HF is a leading cause of morbidity and mortality. Based on the results of many clinical trials, SGLT2 inhibitors have not only shown substantial cardiovascular benefits (reduction in the risk of HFrEF hospitalizations or composite cardiovascular deaths), but also reduction of kidney diseases regardless of diabetes status (Table 1). So far, no effective treatment improves the morbidity and mortality in patients with HFpEF, but, with the promising result from EMPRISE trial, we are optimistic that the ongoing trials EMPERIAL-PRESERVED and EMPERIAL-REDUCED on exercise ability including 6-min walking test in each respective HF phenotype will further guide broader use of SGLT2i in HF treatment.

Table 1.
Click to view
Table 1. A Summary for SGLT2 Inhibitors Clinical Trials Including the Studied Drug, Primary Outcome, NNT for the Primary Outcome, and the Reported Adverse Events in Each Trial


None to declare.

Financial Disclosure

None to declare.

Conflict of Interest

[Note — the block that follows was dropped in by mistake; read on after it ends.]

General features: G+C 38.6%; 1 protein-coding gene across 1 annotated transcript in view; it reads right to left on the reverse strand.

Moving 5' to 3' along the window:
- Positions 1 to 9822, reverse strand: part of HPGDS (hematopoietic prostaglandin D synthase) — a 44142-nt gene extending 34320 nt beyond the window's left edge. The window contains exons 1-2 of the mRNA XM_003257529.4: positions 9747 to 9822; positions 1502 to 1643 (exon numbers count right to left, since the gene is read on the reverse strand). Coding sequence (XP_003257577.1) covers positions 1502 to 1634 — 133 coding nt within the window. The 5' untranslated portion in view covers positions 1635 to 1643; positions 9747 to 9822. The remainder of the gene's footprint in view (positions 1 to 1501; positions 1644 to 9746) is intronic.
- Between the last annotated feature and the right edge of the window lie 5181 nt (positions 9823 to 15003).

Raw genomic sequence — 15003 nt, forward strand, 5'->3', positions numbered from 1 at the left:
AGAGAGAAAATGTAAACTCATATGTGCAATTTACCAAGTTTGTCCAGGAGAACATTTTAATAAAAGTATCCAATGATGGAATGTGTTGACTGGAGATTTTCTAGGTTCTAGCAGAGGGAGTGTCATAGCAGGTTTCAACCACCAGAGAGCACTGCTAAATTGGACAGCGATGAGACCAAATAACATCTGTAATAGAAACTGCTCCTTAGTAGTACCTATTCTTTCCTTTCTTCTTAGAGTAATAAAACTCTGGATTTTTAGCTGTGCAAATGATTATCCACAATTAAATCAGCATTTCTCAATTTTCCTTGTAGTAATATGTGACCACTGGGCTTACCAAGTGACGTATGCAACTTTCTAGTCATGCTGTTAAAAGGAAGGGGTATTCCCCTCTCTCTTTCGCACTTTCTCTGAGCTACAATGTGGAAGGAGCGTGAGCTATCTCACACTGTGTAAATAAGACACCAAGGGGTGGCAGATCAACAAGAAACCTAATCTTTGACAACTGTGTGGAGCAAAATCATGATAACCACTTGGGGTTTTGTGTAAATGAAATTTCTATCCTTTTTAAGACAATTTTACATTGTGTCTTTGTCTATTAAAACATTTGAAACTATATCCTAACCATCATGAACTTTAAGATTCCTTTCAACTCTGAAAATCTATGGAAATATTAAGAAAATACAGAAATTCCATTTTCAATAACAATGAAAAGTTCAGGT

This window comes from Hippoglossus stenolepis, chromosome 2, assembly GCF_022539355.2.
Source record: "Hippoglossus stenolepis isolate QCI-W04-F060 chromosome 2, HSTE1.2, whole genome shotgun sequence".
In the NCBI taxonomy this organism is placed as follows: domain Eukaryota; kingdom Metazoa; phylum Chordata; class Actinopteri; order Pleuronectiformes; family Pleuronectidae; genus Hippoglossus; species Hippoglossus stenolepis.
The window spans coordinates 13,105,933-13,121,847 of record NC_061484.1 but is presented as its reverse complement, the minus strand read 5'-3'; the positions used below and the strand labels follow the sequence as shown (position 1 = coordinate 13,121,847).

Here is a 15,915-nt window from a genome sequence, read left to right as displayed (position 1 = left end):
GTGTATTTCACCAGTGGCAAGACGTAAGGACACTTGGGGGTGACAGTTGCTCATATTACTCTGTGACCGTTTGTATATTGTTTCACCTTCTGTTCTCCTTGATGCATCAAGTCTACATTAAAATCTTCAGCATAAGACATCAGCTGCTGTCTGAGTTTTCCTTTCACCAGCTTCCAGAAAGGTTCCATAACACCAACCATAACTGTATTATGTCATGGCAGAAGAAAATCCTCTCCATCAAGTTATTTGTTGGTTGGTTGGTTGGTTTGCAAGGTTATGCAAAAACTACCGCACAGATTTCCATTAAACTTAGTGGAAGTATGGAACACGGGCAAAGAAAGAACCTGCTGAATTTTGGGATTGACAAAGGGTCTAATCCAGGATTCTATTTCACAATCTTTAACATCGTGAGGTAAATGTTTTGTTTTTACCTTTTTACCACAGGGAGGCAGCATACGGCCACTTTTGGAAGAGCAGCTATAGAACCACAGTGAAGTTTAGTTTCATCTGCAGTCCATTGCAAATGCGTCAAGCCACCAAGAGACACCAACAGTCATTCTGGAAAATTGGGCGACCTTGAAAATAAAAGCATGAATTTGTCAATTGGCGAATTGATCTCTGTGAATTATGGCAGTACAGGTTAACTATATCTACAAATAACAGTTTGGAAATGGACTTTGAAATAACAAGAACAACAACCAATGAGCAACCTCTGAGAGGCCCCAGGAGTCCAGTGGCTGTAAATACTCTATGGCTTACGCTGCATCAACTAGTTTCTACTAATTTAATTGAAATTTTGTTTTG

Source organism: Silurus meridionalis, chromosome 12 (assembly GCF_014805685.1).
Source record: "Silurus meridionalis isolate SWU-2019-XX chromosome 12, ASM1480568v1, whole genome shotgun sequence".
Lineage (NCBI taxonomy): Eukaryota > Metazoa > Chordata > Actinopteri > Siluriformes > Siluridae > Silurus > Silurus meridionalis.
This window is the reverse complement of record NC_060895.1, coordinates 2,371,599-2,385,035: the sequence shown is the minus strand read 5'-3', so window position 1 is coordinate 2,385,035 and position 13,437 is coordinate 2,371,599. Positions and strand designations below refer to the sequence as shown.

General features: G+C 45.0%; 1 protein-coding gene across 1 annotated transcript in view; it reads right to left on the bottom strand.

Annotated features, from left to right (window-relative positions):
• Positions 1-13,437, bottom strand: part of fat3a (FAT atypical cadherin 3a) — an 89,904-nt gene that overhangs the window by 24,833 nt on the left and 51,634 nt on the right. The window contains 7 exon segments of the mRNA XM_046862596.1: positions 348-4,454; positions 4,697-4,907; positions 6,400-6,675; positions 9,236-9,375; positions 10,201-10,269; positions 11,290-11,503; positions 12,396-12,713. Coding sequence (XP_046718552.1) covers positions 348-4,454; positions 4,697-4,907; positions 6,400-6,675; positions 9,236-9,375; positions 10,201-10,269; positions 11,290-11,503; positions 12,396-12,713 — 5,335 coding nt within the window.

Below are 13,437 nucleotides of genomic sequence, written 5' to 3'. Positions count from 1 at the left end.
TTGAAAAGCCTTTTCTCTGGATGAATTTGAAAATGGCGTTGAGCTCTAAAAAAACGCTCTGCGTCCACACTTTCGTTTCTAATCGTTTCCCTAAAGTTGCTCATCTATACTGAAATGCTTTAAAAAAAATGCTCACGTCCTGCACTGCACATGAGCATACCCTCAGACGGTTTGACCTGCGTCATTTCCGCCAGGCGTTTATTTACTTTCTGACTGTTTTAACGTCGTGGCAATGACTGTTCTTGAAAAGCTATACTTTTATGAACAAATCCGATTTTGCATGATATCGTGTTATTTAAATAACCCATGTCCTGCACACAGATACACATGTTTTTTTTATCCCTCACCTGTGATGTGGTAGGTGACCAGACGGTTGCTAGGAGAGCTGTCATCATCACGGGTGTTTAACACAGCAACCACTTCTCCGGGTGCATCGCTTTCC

None to declare.

Author Contributions

Randa Abdelmasih: abstract and introduction, Ramy Abdelmaseih: discussion, studies 1-3, Ravi Thakker: studies 4-6, Mohammed Faluk: studies 7-9, Arroj Ali: studies 10-12, Mrhaf Alsamman: studies 13-14, Syed Mustajab Hasan: study 15, and conclusion. Authors made substantial contributions to conception. Authors participated in drafting the article and revising it critically for important intellectual content. Authors gave final approval of the version to be submitted and any revised version.

Data Availability

The authors declare that data supporting the findings of this study are available within the article.